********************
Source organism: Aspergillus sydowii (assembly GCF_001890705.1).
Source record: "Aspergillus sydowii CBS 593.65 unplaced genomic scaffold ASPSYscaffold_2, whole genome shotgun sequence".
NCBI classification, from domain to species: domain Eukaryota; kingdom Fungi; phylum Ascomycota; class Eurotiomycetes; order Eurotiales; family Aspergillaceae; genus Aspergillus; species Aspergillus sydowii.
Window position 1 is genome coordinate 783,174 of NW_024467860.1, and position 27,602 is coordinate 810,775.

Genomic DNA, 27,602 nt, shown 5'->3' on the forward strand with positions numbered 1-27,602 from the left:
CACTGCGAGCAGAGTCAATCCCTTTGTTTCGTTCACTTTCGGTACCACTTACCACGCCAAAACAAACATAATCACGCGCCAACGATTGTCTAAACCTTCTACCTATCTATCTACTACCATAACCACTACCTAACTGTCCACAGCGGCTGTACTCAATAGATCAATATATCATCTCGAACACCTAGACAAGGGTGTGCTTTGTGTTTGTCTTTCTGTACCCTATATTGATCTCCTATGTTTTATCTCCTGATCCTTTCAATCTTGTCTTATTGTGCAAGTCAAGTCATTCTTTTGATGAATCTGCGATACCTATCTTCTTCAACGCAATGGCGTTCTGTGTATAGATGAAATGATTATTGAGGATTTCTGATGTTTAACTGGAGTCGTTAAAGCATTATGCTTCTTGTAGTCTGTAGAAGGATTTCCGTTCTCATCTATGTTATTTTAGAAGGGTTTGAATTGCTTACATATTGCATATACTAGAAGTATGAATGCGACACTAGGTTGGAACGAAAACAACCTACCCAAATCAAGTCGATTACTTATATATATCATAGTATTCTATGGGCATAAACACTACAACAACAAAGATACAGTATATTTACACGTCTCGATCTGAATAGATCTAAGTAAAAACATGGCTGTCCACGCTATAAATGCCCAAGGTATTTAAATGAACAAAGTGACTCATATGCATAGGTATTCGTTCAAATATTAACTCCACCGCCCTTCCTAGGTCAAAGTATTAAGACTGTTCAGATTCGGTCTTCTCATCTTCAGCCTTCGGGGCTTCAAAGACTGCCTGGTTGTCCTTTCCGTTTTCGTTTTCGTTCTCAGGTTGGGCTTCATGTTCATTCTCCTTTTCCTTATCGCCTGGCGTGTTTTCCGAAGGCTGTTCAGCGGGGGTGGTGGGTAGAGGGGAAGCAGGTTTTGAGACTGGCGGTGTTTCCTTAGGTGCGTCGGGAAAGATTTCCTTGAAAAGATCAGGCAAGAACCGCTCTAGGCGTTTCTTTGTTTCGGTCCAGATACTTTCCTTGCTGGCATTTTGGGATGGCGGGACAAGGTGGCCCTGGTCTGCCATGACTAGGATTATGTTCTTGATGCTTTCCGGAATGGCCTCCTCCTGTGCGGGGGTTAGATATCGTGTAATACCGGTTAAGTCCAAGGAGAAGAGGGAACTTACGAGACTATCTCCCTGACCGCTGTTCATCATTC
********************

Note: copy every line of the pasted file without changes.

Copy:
Source organism: Aspergillus sydowii (assembly GCF_001890705.1).
Source record: "Aspergillus sydowii CBS 593.65 unplaced genomic scaffold ASPSYscaffold_2, whole genome shotgun sequence".
NCBI classification, from domain to species: domain Eukaryota; kingdom Fungi; phylum Ascomycota; class Eurotiomycetes; order Eurotiales; family Aspergillaceae; genus Aspergillus; species Aspergillus sydowii.
Window position 1 is genome coordinate 783,174 of NW_024467860.1, and position 27,602 is coordinate 810,775.

Genomic DNA, 27,602 nt, shown 5'->3' on the forward strand with positions numbered 1-27,602 from the left:
CACTGCGAGCAGAGTCAATCCCTTTGTTTCGTTCACTTTCGGTACCACTTACCACGCCAAAACAAACATAATCACGCGCCAACGATTGTCTAAACCTTCTACCTATCTATCTACTACCATAACCACTACCTAACTGTCCACAGCGGCTGTACTCAATAGATCAATATATCATCTCGAACACCTAGACAAGGGTGTGCTTTGTGTTTGTCTTTCTGTACCCTATATTGATCTCCTATGTTTTATCTCCTGATCCTTTCAATCTTGTCTTATTGTGCAAGTCAAGTCATTCTTTTGATGAATCTGCGATACCTATCTTCTTCAACGCAATGGCGTTCTGTGTATAGATGAAATGATTATTGAGGATTTCTGATGTTTAACTGGAGTCGTTAAAGCATTATGCTTCTTGTAGTCTGTAGAAGGATTTCCGTTCTCATCTATGTTATTTTAGAAGGGTTTGAATTGCTTACATATTGCATATACTAGAAGTATGAATGCGACACTAGGTTGGAACGAAAACAACCTACCCAAATCAAGTCGATTACTTATATATATCATAGTATTCTATGGGCATAAACACTACAACAACAAAGATACAGTATATTTACACGTCTCGATCTGAATAGATCTAAGTAAAAACATGGCTGTCCACGCTATAAATGCCCAAGGTATTTAAATGAACAAAGTGACTCATATGCATAGGTATTCGTTCAAATATTAACTCCACCGCCCTTCCTAGGTCAAAGTATTAAGACTGTTCAGATTCGGTCTTCTCATCTTCAGCCTTCGGGGCTTCAAAGACTGCCTGGTTGTCCTTTCCGTTTTCGTTTTCGTTCTCAGGTTGGGCTTCATGTTCATTCTCCTTTTCCTTATCGCCTGGCGTGTTTTCCGAAGGCTGTTCAGCGGGGGTGGTGGGTAGAGGGGAAGCAGGTTTTGAGACTGGCGGTGTTTCCTTAGGTGCGTCGGGAAAGATTTCCTTGAAAAGATCAGGCAAGAACCGCTCTAGGCGTTTCTTTGTTTCGGTCCAGATACTTTCCTTGCTGGCATTTTGGGATGGCGGGACAAGGTGGCCCTGGTCTGCCATGACTAGGATTATGTTCTTGATGCTTTCCGGAATGGCCTCCTCCTGTGCGGGGGTTAGATATCGTGTAATACCGGTTAAGTCCAAGGAGAAGAGGGAACTTACGAGACTATCTCCCTGACCGCTGTTCATCATTC